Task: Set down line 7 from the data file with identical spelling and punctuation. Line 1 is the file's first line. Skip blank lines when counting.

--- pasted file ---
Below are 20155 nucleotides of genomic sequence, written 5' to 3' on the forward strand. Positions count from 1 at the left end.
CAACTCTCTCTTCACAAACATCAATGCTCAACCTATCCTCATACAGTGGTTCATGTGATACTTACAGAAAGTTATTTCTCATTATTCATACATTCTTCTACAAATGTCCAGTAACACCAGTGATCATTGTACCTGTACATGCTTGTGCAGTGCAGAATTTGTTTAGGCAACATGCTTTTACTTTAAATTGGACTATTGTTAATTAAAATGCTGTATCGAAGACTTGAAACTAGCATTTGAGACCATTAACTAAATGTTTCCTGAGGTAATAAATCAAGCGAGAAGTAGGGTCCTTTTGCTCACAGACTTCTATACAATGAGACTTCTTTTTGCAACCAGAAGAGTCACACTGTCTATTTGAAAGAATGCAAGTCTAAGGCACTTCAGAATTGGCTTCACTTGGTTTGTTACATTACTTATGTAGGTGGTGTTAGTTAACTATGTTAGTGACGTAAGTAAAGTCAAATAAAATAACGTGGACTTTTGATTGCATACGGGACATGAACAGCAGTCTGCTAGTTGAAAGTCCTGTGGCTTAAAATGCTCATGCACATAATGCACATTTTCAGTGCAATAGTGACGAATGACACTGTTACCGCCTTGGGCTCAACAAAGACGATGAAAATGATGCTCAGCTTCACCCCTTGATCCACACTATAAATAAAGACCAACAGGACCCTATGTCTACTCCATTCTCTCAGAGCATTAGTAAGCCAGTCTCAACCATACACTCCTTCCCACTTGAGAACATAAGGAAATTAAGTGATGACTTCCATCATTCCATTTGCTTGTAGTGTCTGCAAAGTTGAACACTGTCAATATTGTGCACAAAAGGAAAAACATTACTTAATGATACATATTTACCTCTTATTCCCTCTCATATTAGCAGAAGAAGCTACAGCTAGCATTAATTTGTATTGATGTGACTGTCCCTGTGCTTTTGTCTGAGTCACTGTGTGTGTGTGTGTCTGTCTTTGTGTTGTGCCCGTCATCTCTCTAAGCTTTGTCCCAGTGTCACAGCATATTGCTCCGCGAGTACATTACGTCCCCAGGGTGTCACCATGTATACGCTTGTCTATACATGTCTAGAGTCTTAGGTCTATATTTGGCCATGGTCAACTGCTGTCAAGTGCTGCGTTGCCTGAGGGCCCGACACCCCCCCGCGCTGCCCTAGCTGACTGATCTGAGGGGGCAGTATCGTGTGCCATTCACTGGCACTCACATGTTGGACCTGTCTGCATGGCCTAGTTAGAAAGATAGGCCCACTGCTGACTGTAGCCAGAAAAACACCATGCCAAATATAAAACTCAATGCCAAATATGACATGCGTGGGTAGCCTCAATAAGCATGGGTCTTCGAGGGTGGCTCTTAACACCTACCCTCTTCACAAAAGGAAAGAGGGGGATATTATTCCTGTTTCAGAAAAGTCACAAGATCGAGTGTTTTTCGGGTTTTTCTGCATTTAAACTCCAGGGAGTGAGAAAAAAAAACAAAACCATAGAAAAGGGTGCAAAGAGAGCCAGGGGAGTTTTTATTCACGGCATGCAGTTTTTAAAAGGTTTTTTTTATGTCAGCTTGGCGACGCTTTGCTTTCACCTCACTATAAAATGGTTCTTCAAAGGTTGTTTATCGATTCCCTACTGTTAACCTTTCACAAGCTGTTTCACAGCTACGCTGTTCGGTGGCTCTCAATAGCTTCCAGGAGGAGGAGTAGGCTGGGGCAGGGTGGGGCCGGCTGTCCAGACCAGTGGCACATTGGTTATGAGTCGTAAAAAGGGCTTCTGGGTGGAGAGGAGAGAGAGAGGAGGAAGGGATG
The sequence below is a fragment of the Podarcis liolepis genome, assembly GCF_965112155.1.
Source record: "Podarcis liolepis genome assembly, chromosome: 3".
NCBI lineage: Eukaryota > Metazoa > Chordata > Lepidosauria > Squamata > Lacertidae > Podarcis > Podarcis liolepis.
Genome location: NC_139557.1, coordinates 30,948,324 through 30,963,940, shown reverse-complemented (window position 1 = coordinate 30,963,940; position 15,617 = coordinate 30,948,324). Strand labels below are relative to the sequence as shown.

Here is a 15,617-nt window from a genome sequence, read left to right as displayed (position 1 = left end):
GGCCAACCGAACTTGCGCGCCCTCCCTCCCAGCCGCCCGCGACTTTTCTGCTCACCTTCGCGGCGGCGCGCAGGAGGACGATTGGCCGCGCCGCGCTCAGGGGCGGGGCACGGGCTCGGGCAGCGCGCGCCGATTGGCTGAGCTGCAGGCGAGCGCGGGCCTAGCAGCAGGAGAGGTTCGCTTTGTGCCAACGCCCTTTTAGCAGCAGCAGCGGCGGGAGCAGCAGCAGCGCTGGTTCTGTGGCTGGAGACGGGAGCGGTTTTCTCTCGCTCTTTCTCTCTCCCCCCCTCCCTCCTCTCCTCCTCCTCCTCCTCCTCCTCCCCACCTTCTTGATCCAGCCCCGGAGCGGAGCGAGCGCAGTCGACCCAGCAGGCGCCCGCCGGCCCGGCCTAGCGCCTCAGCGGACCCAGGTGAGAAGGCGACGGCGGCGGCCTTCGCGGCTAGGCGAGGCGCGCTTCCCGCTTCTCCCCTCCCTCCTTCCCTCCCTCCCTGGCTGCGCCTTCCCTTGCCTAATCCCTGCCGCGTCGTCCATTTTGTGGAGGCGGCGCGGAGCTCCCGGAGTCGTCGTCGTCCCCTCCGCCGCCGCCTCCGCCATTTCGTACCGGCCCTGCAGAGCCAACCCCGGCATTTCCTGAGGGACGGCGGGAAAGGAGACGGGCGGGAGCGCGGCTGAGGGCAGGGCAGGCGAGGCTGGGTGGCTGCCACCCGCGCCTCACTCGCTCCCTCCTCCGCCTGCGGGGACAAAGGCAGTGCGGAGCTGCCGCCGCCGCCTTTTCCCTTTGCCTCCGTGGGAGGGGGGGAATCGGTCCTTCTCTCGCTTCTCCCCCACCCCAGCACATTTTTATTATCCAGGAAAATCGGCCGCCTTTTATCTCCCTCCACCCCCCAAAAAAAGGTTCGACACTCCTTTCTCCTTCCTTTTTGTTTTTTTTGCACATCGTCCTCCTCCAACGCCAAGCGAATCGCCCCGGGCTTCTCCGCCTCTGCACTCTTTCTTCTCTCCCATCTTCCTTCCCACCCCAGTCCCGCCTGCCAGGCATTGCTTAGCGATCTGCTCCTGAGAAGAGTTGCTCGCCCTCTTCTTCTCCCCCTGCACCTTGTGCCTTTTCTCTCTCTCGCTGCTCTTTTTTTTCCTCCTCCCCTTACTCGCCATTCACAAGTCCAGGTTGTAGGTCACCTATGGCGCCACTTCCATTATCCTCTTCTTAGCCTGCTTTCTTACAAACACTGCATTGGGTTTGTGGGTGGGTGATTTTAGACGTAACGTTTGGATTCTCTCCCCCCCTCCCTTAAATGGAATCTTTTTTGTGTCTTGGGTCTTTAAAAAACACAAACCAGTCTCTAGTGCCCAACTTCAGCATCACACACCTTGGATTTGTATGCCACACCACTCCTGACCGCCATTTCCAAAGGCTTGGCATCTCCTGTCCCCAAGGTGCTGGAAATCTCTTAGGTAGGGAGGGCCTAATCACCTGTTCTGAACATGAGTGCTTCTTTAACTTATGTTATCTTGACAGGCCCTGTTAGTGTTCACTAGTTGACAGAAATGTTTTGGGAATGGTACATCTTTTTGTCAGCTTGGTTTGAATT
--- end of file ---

Here is a 15,617-nt window from a genome sequence, read left to right as displayed (position 1 = left end):